1. Let it out
You have to feel everything that you are feeling. Or else, it will bubble up and burst in an unexpected way. Process your emotions, and how you feel, and explore why you feel the way you do. When you are letting your feelings out, do it in a safe space, don’t let your anger blow over a client.
Remember that no matter what, you have to remain professional when speaking to a client, even if they may have cut you off in a rude or harsh manner. Once you have processed your emotions, then that is the time to reply to your former client (if needed).
2. Figure out the problem and create a solution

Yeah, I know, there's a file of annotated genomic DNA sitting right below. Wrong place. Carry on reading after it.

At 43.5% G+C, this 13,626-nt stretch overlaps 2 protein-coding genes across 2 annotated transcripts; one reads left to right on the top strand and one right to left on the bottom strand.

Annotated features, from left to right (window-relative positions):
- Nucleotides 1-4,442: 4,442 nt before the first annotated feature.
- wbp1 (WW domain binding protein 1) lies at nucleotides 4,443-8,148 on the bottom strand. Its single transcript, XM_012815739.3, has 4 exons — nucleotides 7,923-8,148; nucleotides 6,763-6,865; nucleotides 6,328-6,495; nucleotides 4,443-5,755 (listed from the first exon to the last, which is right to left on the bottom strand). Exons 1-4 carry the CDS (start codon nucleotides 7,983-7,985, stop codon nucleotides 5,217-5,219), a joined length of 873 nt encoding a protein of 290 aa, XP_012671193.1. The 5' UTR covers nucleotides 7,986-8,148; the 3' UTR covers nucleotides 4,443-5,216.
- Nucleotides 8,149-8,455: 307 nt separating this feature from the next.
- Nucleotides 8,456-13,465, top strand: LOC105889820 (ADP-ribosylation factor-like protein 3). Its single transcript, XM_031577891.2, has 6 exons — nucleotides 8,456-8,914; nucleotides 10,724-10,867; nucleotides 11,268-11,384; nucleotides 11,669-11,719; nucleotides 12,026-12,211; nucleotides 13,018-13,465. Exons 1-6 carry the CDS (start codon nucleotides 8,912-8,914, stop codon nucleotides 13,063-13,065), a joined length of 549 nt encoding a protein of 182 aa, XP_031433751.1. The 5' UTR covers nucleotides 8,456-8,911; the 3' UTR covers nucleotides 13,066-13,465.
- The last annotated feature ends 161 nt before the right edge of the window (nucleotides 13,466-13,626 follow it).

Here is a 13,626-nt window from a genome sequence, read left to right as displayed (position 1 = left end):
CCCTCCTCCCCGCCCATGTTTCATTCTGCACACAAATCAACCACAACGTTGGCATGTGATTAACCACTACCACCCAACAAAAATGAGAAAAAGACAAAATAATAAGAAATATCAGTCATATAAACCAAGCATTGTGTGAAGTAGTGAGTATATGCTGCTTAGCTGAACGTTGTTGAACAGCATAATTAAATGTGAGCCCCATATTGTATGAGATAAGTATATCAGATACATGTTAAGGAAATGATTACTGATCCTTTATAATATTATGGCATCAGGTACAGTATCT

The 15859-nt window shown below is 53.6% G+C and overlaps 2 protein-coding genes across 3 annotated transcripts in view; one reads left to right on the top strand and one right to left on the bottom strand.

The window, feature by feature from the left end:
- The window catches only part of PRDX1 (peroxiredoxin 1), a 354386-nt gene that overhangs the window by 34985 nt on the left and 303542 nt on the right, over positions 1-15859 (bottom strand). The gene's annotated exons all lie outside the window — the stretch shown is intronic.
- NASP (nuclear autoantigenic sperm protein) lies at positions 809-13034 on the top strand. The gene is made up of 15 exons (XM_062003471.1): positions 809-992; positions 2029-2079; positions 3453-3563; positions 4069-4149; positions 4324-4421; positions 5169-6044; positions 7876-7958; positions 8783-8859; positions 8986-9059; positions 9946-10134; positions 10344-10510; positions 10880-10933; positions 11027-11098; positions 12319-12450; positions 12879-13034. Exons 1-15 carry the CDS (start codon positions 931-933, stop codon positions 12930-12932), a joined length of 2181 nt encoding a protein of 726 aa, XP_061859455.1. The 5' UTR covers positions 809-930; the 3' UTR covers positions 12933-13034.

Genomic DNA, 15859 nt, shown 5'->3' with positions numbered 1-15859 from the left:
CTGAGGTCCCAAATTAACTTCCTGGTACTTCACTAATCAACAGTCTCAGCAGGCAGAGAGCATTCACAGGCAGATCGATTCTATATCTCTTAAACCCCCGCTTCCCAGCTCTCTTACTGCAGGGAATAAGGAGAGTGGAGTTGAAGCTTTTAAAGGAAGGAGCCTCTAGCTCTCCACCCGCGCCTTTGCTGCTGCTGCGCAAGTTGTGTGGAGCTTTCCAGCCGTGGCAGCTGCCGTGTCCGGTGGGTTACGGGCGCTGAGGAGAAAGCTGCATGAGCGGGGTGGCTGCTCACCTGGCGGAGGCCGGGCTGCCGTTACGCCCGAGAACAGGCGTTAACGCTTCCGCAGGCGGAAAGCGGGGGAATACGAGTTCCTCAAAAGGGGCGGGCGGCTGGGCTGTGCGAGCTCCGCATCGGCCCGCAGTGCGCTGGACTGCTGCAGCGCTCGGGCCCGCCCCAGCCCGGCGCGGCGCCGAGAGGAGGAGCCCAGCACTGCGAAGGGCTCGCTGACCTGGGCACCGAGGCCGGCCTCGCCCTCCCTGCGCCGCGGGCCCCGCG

After processing your emotions, you should have a clearer mind now and be ready to get down to business. What you need to do is to address the reason why you lost your client. Is it something on their end or more on yours? Or maybe a bit of both?
For example, if you lost your client because of something you did (or failed to do) then you have to acknowledge that. Did you meet the deadline? Did you submit a deliverable that is incomplete? Or maybe, you knowingly submitted something that you did not give your 100%? Is it because you lost track of time? Maybe you are handling way too much workload? You should start looking into time tracking if you often miss your deadlines or keep losing track of time when working.